Interview: Connecting Students with Nature at Leipzig International School

Meet Jacobus, the dedicated educator behind Leipzig International School’s Insects and Bugs Project – Vielfalter Garten, and the Wilderness Club. In this interview, he shares his profound connection to nature and the experiences children get to have exploring the forest and garden surrounding out school. Join us in exploring Jacobus’s commitment to fostering environmental appreciation and hands-on learning at Leipzig International School.

Q: Hey Jacobus, you lead one of the afternoon activities at Leipzig International School. Can you tell us about it?

Jacobus: The activity you’re referring to is the Insects and Bugs Project – Vielfalter Garten. It’s designed to introduce people, especially children, to the captivating world of insects and bugs, with a special focus on butterflies in urban cultivated spaces like gardens. We maintain a weekly observation list of butterflies, communicating our findings with BUND (Bund für Umwelt und Naturschutz Deutschland/German Federation for the Environment and Nature Conservation). Another of the clubs I run is the Wilderness Club at school and kindergarten, centered around Wilderness Pedagogy. The activities are mostly in the forest and are extremely diverse adjusted to season and group dynamics. Activities may include wilderness awareness, tracking, woodcarving, rope making, shelter building, fire making.. and much more.

Q: Can you share a bit about your background and connection to nature?

Jacobus: I grew up on the outskirts of a very small town in the province of Limpopo, in the extreme North East of South Africa, next to the Kruger National Park, bordering Mozambique and Zimbabwe, with no tarred roads, in a place called Duiwelskloof. We were surrounded by the village of the Rain queen of Modjadji, the forest hideout of the King Makgoba, and the sacred lakes of the Venda. I had two white friends, and the rest were black, and spoke Bholobhedo before Afrikaans or English, hence I spent my time mostly in the bush as opposed to indoors at home or school. I eventually had to go to secondary school in another, bigger town, had to wear shoes and got to grips with the unfortunate reality of politics in the country. I diverted my time to the study of Butterflies, wild honey harvesting, extreme sports and hunting problem animals. After school I studied Earth Science, Entomology, Ecology, Microbiology, Facilitation & Assessment, Permaculture and Ecovillage Design, African Traditional Healing, Professional Hunting and Adventure/Culture/Nature Guiding. I traveled and worked extensively in Africa and Madagascar.

Q: What do you find most enjoyable when spending afternoons with students in the garden or the woods?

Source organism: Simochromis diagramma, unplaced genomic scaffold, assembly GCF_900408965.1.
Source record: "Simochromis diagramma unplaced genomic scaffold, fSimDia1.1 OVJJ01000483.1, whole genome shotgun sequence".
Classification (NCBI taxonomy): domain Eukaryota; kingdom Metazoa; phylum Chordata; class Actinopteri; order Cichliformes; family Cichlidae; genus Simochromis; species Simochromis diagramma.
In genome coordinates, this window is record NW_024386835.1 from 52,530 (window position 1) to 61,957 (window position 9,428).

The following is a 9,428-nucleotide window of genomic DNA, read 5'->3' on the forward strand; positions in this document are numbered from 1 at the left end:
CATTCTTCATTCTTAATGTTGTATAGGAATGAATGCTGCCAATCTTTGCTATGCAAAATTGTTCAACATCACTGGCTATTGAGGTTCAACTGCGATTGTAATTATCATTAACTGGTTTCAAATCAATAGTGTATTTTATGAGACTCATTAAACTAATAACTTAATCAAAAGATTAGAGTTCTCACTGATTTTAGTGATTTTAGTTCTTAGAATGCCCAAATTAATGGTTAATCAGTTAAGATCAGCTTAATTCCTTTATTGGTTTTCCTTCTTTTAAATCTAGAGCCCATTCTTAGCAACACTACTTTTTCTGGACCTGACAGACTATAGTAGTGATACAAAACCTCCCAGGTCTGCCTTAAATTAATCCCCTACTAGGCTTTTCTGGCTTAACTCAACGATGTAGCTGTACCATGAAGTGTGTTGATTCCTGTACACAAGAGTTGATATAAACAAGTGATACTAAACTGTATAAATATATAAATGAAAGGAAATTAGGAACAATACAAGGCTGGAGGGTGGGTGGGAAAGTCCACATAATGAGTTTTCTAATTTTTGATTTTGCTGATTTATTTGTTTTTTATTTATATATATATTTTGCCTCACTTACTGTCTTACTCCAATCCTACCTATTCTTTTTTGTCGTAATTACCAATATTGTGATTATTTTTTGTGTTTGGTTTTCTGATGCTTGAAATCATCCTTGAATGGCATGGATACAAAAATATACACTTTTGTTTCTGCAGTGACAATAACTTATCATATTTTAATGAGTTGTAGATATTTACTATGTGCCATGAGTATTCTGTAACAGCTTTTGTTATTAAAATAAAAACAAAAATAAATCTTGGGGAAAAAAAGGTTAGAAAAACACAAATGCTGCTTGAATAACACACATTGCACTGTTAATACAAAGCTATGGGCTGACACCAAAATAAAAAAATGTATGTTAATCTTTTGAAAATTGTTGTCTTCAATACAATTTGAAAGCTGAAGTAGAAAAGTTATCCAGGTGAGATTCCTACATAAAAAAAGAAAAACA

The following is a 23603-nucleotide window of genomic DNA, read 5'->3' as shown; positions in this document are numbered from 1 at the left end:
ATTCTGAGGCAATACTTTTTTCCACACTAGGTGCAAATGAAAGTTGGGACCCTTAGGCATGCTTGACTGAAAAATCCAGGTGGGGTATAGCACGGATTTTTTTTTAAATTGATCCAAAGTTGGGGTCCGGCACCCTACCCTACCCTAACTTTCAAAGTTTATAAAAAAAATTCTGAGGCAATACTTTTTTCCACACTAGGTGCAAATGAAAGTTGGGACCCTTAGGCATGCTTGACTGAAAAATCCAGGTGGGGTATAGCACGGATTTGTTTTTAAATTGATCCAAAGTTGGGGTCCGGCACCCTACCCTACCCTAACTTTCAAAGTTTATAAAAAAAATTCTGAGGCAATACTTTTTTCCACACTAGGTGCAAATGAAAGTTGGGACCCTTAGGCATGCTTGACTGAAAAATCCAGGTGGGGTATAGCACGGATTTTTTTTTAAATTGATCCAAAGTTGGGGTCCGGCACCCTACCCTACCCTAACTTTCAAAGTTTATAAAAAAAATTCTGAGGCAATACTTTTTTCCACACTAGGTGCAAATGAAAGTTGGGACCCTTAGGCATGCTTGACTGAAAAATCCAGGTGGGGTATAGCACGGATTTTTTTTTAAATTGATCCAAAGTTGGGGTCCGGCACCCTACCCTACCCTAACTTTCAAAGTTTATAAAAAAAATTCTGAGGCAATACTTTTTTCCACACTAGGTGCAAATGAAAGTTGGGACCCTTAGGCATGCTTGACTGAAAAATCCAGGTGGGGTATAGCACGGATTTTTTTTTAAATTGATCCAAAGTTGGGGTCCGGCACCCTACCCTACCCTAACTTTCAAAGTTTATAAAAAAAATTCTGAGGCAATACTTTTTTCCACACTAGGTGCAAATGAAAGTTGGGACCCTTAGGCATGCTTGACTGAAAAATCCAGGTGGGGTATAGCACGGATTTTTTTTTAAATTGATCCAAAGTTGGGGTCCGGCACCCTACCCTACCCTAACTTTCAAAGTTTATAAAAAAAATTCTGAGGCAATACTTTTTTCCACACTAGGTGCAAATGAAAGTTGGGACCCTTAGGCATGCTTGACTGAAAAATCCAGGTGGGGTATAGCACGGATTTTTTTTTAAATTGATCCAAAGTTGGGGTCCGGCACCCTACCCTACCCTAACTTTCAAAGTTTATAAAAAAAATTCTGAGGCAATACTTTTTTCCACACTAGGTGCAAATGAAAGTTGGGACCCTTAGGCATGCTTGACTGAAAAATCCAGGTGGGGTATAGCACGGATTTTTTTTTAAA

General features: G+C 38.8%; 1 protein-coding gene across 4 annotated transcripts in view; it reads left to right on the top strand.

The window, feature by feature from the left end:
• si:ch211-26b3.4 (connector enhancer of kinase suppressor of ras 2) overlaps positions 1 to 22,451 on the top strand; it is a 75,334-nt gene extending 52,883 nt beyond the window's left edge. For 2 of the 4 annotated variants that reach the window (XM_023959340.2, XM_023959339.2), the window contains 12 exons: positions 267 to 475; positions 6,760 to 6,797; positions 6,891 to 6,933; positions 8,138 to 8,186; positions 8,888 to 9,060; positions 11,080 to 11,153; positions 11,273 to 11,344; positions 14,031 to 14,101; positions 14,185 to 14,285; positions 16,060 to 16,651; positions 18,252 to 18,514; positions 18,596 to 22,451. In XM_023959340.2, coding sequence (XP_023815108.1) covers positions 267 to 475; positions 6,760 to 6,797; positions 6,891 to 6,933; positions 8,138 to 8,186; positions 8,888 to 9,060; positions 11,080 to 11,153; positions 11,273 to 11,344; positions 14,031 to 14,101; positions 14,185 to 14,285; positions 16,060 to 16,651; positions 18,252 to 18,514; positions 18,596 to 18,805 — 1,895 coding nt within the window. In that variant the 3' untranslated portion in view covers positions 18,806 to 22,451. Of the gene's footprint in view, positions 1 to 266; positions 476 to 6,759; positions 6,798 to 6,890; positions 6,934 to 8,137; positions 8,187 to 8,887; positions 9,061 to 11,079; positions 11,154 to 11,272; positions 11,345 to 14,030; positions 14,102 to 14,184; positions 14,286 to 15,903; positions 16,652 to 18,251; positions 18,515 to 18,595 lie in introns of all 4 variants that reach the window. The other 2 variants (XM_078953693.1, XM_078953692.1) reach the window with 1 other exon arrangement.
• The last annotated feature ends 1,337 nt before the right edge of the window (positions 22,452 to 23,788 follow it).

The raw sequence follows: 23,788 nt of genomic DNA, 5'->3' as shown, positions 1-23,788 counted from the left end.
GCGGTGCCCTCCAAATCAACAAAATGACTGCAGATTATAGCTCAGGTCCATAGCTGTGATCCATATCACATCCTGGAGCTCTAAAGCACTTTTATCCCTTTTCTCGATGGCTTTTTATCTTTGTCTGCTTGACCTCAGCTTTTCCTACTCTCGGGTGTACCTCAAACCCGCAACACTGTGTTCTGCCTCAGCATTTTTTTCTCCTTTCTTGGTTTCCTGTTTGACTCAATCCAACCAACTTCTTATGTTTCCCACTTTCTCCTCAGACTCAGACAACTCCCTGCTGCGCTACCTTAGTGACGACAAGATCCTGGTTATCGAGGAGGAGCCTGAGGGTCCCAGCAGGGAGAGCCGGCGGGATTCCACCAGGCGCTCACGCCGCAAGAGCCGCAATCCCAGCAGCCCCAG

Jacobus: Probably the good fortune and joy of witnessing children discover or experience something new for the first time in their lives.

Q: Any funny episodes to share?

Jacobus: There are many, like the time a student ate an Earthworm after watching a documentary on protein values. “Hmm, crunchy!” was the unexpected reply. Another memorable moment was on a rainy day with no butterflies; we made a fire, grilled vegetarian sausages, and had a delightful time.

Q: In the clubs, you’re observing butterflies as part of the “VielFalterGarten” citizen science project. What’s your experience with that?

Jacobus: I think the VielFalterGarten is a really good project. It has definitely had an impact on student knowledge and their appreciation of butterflies and other bugs. It also has an impact beyond the observed garden. Whenever my students see butterflies in other places, or on vacation, they come back, look at our pictures and find which butterfly they saw, and can identify if it was a male or female, and what the top and the bottom of the wings look like. I have also learnt a lot about species diversity, habitat, flight times, life cycles and food plants. 

Q: Do we still have a good variety of insects in our little oasis?

Jacobus: Oh yes, I definitely think that the LIS garden hosts a great diversity of insects and other arthropods. The high variety of microhabitats and plant species definitely supports micro and macro invertebrates, and the abundance of predators like birds and spiders is a sure indicator of a healthy ecosystem. Congratulations, a real little oasis indeed, and what a pleasure spending time there during the different seasons.

Q: You’re known for your deep connection to nature. What message do you want to teach the students?

Jacobus:…that we are part of nature, not separate. That nature demands diversity. That in nature there are neither rewards nor punishments, there are merely consequences. That learning exists beyond the classroom. Live in the moment and have fun.

Q: What do you want students to remember from their time in the garden with you?

Jacobus: When you go into nature and come back without learning anything new, it’s not nature’s fault. Just get out there!

Thank you Jacobus for all you do and all you bring to our garden and our school.

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